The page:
The (5) most common types of security rights in the Czech Republic

If you lend money to someone, you want them to pay it back. You also want them to do so if they go bankrupt or are unable to pay for other reasons. The chance that the loaned amount will actually be repaid increases considerably if you stipulate security in advance. The five most common forms of security are discussed below.

  1. Pledge/Mortgage;
  2. Security transfer of title;
  3. Joint and several liability;
  4. Guarantee;
  5. Reservation of title.

Which security is most appropriate in your situation obviously depends on the situation and the circumstances of the case.


Accordance with the law, the collateral remains the property of the original owner (mortgagor/pledgor). However, the mortgagee/pledgee may initiate a sale of the mortgaged/pledged collateral (or, under certain conditions, may acquire the mortgaged/pledged collateral) if its secured claims are not fulfilled in a due and timely manner.

The following two quasi-securities over real estate are also widely used in secured transactions:

  • A negative pledge (that is, a ban on creating a mortgage over the real estate).
  • A ban on transferring or encumbering  real estate.

Security transfer of title

Under a security transfer of title, the collateral is transferred to the creditor as security.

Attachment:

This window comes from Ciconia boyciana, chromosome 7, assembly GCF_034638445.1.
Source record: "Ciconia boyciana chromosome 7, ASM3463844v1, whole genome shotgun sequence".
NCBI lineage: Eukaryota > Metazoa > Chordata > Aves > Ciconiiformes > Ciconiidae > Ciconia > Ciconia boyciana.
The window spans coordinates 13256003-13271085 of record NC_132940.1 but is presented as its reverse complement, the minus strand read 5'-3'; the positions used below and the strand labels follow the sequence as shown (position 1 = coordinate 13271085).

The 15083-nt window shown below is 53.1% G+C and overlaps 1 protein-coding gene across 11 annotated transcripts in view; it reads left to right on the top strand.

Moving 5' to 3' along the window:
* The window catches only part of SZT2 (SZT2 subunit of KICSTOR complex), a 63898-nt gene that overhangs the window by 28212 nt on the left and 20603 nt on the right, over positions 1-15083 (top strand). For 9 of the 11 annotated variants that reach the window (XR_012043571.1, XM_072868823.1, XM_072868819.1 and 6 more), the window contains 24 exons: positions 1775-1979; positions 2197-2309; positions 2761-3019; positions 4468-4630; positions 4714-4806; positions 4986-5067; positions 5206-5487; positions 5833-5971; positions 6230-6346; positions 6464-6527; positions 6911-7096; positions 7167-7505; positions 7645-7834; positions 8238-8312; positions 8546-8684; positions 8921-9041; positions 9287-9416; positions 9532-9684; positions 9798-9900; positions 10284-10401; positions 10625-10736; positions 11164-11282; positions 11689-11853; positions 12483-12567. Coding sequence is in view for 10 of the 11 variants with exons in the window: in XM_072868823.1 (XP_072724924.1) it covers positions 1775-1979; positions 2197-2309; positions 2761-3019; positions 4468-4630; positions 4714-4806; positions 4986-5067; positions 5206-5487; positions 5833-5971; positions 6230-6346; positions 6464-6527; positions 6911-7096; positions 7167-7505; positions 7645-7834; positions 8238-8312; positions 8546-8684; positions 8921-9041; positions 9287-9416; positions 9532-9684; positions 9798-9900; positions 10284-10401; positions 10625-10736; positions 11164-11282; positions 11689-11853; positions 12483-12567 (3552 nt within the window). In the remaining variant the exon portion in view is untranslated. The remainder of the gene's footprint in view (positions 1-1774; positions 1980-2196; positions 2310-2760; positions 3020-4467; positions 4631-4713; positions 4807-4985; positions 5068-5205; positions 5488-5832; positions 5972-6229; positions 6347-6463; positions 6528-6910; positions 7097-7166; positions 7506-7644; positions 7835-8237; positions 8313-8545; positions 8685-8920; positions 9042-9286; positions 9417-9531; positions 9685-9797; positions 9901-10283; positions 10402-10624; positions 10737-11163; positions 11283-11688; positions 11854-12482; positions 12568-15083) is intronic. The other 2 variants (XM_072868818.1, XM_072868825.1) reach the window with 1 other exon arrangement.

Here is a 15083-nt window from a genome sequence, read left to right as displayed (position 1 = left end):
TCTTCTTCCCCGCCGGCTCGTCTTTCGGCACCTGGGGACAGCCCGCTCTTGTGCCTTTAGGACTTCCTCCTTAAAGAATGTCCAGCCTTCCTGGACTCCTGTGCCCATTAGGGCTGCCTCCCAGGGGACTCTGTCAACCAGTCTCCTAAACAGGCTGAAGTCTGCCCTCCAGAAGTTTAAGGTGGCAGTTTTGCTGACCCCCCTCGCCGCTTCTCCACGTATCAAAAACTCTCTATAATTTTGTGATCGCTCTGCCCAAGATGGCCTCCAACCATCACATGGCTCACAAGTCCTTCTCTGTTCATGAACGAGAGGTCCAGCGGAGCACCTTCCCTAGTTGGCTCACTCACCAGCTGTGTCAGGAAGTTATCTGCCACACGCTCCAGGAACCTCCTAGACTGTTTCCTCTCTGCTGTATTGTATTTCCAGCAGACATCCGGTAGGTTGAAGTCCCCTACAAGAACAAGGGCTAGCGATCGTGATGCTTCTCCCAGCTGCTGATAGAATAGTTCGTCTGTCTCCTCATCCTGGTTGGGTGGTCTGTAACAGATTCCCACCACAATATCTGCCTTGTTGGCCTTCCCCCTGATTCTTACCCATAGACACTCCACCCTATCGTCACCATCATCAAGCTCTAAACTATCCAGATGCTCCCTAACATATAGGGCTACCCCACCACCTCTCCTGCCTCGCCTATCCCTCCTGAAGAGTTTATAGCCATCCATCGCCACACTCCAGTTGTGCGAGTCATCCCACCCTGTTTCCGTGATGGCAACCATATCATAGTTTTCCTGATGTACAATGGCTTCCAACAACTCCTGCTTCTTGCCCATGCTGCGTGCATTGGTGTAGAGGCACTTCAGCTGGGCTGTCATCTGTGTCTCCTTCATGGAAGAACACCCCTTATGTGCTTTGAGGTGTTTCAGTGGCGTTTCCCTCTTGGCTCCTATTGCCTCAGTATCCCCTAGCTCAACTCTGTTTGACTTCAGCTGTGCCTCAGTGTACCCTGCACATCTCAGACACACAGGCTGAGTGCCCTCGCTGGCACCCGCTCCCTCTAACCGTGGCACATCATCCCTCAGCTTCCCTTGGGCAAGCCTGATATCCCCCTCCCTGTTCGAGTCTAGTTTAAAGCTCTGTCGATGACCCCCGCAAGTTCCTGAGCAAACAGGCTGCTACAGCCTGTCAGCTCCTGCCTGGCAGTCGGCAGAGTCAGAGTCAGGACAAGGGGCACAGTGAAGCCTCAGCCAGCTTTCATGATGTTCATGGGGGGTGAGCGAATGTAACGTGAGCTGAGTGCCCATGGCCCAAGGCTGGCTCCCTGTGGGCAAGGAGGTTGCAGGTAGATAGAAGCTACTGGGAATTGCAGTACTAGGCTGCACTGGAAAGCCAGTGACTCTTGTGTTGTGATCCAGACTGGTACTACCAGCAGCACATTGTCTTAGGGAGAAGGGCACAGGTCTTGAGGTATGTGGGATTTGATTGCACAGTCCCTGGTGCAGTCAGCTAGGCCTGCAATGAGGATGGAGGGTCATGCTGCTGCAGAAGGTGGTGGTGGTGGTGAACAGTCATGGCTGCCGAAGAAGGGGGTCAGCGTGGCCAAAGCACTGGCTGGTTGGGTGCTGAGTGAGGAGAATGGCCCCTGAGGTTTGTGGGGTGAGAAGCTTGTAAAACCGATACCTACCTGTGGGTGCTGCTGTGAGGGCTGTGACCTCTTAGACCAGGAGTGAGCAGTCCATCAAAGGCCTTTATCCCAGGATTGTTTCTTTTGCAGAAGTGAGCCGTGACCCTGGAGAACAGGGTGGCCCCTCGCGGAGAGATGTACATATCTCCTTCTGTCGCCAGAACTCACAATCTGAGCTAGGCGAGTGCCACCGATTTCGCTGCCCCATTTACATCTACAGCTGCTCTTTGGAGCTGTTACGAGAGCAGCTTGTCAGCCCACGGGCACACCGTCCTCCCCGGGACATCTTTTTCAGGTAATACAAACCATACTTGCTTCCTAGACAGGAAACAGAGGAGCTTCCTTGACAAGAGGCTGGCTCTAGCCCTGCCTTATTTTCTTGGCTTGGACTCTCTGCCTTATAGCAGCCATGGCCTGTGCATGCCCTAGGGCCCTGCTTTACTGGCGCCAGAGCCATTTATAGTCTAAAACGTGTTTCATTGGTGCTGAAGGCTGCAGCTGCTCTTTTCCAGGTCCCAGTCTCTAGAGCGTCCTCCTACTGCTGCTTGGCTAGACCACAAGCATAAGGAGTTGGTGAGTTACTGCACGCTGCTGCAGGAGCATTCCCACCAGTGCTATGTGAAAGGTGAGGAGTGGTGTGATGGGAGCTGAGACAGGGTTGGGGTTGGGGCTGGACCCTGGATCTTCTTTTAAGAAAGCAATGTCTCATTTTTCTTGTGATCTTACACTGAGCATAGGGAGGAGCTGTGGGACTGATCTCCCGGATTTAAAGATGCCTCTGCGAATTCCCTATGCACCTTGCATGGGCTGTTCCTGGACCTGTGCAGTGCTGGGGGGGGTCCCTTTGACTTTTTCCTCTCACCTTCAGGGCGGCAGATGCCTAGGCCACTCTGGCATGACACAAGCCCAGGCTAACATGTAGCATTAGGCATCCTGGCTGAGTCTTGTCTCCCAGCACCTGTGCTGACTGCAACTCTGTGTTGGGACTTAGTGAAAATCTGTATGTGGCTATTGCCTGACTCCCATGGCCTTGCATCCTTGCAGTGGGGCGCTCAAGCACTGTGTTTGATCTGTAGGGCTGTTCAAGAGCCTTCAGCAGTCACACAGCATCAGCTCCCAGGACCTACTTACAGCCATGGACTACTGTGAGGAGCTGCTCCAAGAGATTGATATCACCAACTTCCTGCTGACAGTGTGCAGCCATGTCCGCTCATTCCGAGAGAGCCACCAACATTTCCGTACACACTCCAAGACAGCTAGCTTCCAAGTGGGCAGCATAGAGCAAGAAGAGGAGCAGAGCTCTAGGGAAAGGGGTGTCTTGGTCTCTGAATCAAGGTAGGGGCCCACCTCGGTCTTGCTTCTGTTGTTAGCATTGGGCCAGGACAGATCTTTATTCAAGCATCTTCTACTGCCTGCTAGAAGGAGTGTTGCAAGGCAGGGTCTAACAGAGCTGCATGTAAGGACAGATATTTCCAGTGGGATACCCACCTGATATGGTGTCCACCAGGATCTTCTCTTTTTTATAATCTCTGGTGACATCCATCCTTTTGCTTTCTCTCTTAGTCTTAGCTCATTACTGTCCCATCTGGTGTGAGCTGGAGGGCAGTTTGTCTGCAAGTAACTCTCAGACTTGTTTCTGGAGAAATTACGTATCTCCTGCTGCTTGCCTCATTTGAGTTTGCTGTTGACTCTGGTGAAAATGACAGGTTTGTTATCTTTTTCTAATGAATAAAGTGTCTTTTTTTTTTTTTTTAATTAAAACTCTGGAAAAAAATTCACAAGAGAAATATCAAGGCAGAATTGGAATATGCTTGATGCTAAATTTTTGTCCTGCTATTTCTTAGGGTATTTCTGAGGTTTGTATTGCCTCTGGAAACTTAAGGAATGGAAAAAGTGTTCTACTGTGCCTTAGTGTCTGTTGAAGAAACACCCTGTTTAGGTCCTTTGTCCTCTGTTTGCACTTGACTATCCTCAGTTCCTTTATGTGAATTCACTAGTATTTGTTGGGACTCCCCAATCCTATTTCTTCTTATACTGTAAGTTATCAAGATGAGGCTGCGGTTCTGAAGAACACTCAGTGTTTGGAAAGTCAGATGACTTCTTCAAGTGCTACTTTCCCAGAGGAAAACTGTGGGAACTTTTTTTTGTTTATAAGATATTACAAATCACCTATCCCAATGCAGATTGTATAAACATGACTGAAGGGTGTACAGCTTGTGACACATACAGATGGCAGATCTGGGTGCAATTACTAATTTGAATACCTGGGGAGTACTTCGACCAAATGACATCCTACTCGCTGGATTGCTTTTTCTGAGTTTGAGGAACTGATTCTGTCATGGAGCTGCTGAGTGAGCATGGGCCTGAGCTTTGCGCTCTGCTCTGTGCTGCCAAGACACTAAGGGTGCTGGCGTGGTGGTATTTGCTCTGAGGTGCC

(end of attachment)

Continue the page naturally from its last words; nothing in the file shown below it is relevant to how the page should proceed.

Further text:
Joint and several liability

With joint and several liability, several parties are liable for repayment of the same amount.

As a creditor you can choose who you want to address. The person who is addressed must pay the full amount to you. The person who pays may try to get (part of) the amount back from one of the other joint and several debtors, but you have nothing to do with that as a creditor.

Stipulating joint and several liability can be an important advantage if one of the debtors is unable to pay or goes bankrupt. After all, you can then still appeal to the other debtors.

The most common example in practice is the joint and several liability agreement that a bank often concludes with various group companies. However, you can also use this for other agreements.


In the case of a guarantee, a third party – often a bank or holding company – undertakes to pay you a sum of money if you claim it as the beneficiary. This is generally the case if the debtor fails to pay his debt to you.

The most common example in practice is the bank guarantee on demand.

Reservation of title

Sellers can sell goods to a purchaser subject to the condition that the ownership title to the goods passes to the buyer once the purchase price has been paid in full. If the buyer fails to pay the price on the due date, the seller can repossess the sold goods, provided that the goods can be sufficiently identified and are distinguishable from other goods. The reservation title must be negotiated in the relevant purchase agreement.